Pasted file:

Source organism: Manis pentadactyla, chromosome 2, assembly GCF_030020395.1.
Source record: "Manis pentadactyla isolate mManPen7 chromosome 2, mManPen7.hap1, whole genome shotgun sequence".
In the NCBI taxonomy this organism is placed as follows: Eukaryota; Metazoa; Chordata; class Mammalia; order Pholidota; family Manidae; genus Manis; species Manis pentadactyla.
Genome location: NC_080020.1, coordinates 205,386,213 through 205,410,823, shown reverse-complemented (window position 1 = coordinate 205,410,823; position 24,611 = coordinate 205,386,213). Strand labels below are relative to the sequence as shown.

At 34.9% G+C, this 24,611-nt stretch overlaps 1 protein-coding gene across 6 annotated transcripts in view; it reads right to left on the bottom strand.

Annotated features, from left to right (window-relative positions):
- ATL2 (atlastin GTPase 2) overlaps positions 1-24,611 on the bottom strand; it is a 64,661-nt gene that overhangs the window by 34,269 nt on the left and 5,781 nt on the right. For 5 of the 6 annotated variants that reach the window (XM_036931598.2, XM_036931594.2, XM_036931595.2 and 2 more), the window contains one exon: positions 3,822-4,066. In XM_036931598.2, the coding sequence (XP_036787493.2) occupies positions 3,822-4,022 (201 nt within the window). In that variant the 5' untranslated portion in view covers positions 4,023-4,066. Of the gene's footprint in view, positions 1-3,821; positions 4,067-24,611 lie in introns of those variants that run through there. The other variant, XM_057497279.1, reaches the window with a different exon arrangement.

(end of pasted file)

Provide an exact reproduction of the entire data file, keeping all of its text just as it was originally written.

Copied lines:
Source organism: Manis pentadactyla, chromosome 2, assembly GCF_030020395.1.
Source record: "Manis pentadactyla isolate mManPen7 chromosome 2, mManPen7.hap1, whole genome shotgun sequence".
In the NCBI taxonomy this organism is placed as follows: Eukaryota; Metazoa; Chordata; class Mammalia; order Pholidota; family Manidae; genus Manis; species Manis pentadactyla.
Genome location: NC_080020.1, coordinates 205,386,213 through 205,410,823, shown reverse-complemented (window position 1 = coordinate 205,410,823; position 24,611 = coordinate 205,386,213). Strand labels below are relative to the sequence as shown.

At 34.9% G+C, this 24,611-nt stretch overlaps 1 protein-coding gene across 6 annotated transcripts in view; it reads right to left on the bottom strand.

Annotated features, from left to right (window-relative positions):
- ATL2 (atlastin GTPase 2) overlaps positions 1-24,611 on the bottom strand; it is a 64,661-nt gene that overhangs the window by 34,269 nt on the left and 5,781 nt on the right. For 5 of the 6 annotated variants that reach the window (XM_036931598.2, XM_036931594.2, XM_036931595.2 and 2 more), the window contains one exon: positions 3,822-4,066. In XM_036931598.2, the coding sequence (XP_036787493.2) occupies positions 3,822-4,022 (201 nt within the window). In that variant the 5' untranslated portion in view covers positions 4,023-4,066. Of the gene's footprint in view, positions 1-3,821; positions 4,067-24,611 lie in introns of those variants that run through there. The other variant, XM_057497279.1, reaches the window with a different exon arrangement.